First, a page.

The micro-mineral selenium has been studied in fibromyalgia. In one study from about five years ago, 68 consecutive patients with fibromyalgia were matched with 97 healthy controls. It was found that those patients suffering with fibromyalgia had a significantly decreased amount of selenium in their blood compared to the controlled subjects. Selenium is renowned as a powerful anti-oxidant, and it is a co-factor for certain anti-oxidant enzymes in the body. Without the addition of adequate selenium, these enzymes cannot properly function.

Other nutrients that have shown some benefit for fibromyalgia include malic acid and magnesium. The typical recommended dose of magnesium is 400-600 mg daily and malic acid 1,000-1,500 mg daily. Finally, there is one nutrient that I have saved for last which is probably the most powerful — S-adenosylmethionine (otherwise known as SAMe). In one study published in the Scandinavian Journal of Rheumatology, 800 mg of SAMe was administered daily, versus placebo for 6 weeks in 44 patients with primary fibromyalgia (double-blinded). At the end of the study, there was a statistically significant improvement in pain, fatigue, morning stiffness and mood in the treated group, compared to the placebo group.

If you suffer with fibromyalgia or know someone who does, you may have been searching for this information for a long time. I know how desperate patients with fibromyalgia can be. I would recommend a quality multivitamin as a core vitamin, mineral and antioxidant complex. To this, I would add supplemental daily doses of gingko boloba 120 mg, coenzyme Q10 200 mg, magnesium malate complex, and at least 400 mg a day of SAMe.

Additionally, you should take melatonin 3 mg at bedtime. If you are not used to taking vitamins, you might start with half doses of everything for one or two weeks, then go to full doses. Certainly give it at least 6-8 weeks to determine if you are getting any benefit. Although I have not seen any specific studies in the use of alpha lipoic acid and acetyl-L carnitine in fibromyalgia, the following nutrients, which help with energy production, might also give additional benefit. As always, we welcome your comments.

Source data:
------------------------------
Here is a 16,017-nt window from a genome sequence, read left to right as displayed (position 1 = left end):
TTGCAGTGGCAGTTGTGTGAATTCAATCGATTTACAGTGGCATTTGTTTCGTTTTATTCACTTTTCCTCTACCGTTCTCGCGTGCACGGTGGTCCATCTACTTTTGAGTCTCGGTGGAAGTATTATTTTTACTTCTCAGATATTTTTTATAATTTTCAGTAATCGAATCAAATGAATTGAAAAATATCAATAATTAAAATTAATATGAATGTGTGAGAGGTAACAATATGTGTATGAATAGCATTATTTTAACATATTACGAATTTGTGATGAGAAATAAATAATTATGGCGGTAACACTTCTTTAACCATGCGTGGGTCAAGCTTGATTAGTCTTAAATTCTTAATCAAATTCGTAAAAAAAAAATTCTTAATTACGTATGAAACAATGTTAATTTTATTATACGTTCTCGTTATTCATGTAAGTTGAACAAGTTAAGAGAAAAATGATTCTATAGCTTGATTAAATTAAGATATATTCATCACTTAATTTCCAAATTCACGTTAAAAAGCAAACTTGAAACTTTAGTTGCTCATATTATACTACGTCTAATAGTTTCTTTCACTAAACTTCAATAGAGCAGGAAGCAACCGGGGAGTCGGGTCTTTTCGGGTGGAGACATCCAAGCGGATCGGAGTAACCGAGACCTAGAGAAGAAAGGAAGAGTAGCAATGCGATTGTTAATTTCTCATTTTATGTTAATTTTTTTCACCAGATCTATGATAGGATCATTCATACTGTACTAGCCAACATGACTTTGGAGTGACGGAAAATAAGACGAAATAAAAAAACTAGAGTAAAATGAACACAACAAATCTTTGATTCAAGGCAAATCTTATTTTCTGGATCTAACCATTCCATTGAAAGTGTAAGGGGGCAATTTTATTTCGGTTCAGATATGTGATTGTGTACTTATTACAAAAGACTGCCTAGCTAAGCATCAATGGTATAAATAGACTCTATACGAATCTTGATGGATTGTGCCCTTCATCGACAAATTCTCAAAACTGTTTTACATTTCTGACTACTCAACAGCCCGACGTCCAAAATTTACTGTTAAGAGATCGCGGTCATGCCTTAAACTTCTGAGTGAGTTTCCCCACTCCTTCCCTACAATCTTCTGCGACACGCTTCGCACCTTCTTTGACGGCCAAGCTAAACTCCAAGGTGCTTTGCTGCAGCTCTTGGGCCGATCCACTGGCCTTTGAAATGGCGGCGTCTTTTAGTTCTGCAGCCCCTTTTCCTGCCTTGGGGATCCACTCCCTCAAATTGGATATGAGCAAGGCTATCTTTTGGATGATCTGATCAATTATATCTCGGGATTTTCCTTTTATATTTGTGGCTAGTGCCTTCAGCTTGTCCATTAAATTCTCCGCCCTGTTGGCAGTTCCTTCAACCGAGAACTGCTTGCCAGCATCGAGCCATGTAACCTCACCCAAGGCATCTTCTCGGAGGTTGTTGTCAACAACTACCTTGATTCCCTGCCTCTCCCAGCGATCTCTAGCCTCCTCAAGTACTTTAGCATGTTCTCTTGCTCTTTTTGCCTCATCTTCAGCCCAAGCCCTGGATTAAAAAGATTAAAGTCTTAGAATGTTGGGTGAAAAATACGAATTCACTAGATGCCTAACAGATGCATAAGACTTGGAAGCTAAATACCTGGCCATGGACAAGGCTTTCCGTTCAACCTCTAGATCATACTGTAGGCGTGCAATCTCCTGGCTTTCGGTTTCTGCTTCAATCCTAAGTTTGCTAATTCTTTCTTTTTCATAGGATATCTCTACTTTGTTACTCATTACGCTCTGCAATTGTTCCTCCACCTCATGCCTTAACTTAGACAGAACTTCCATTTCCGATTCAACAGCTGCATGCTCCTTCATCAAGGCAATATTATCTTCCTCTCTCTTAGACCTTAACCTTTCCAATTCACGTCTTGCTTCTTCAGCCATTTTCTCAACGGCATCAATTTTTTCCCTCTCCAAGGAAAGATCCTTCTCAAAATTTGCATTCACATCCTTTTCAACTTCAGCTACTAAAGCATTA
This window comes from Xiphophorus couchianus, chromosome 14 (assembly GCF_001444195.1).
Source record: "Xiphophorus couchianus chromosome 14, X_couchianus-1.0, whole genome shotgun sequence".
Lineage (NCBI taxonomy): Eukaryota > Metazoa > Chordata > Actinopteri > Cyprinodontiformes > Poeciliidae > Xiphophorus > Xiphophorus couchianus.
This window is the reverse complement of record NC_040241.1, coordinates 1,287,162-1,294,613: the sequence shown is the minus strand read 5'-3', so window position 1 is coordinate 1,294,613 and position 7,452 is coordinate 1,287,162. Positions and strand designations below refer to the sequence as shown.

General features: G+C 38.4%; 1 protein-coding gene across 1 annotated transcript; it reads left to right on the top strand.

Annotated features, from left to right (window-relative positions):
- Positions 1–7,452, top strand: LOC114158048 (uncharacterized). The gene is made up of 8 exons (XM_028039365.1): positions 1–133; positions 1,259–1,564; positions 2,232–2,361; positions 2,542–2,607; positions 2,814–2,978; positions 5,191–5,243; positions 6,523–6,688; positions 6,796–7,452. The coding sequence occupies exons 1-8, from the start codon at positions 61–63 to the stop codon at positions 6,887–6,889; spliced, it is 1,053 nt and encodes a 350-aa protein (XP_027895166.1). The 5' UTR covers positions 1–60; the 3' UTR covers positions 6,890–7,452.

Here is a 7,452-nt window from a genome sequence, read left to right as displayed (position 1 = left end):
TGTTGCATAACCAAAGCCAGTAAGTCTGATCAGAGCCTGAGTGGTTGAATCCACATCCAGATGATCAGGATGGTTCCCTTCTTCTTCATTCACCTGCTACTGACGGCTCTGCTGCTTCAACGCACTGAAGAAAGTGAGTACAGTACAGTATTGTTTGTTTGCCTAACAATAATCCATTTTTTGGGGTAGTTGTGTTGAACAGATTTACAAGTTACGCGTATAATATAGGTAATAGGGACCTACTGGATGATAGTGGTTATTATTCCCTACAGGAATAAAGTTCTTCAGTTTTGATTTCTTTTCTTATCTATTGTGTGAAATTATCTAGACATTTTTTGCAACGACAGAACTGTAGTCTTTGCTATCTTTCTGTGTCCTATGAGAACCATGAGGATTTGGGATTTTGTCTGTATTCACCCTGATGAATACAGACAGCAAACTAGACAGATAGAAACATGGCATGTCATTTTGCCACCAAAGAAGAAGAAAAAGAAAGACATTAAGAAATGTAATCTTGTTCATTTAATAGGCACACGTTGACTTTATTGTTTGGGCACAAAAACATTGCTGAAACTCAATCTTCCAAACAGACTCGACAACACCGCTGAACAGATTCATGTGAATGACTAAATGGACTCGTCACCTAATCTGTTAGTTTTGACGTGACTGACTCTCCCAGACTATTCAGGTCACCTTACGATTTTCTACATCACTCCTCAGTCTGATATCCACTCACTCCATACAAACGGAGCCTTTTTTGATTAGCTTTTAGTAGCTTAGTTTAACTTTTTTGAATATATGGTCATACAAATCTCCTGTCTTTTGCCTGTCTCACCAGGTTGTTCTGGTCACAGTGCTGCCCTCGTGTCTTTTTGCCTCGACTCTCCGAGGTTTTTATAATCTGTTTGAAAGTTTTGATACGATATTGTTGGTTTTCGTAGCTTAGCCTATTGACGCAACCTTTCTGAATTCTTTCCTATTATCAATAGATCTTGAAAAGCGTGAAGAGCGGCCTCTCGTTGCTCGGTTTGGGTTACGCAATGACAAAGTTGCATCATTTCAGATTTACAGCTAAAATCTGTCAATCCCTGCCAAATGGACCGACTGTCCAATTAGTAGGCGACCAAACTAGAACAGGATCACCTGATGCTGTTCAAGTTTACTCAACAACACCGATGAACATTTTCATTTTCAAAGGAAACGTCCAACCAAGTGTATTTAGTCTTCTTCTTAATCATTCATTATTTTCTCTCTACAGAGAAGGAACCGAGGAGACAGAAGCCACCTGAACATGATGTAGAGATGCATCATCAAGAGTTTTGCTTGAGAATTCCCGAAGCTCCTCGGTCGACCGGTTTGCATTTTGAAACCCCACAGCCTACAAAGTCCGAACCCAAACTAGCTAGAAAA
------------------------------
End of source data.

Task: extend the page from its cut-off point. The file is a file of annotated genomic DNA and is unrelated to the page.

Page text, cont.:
References & Further Reading:

Nathan
Writes in the lane of nutrition and natural treatment.

Best Vegan Foods for Recovery

0
What foods are best to eat after exercise to promote recovery? I hear this question with increasing regularity as people are...

Diets and Weight Loss Supplements: See What Works

1
Nearly two-thirds of Americans are overweight or obese, so it’s not surprising that the popularity of fad diets and weight-loss supplements is...

Osteoarthritis: How it has affected my life

2
Almost two years ago, I had a severe car accident that changed my foot forever. I have severe stiffness, pain and swelling...

Craniosacral Therapy Training

0
If you are already a licensed health professional, you may be interested in Craniosacral Therapy Training. With this training and certification, you...

Controlling the Gypsy Moth with BT (Bacillus thuringiensis)

0
The Gypsy Moth The gypsy moth is a pest that was imported into the United States in 1869...

Incontinence (Oriental Medicine View)

0
With urine incontinence, usually, one can't notice one's pee coming out surreptitiously. Other than inconvenience, shame and depression from it deter...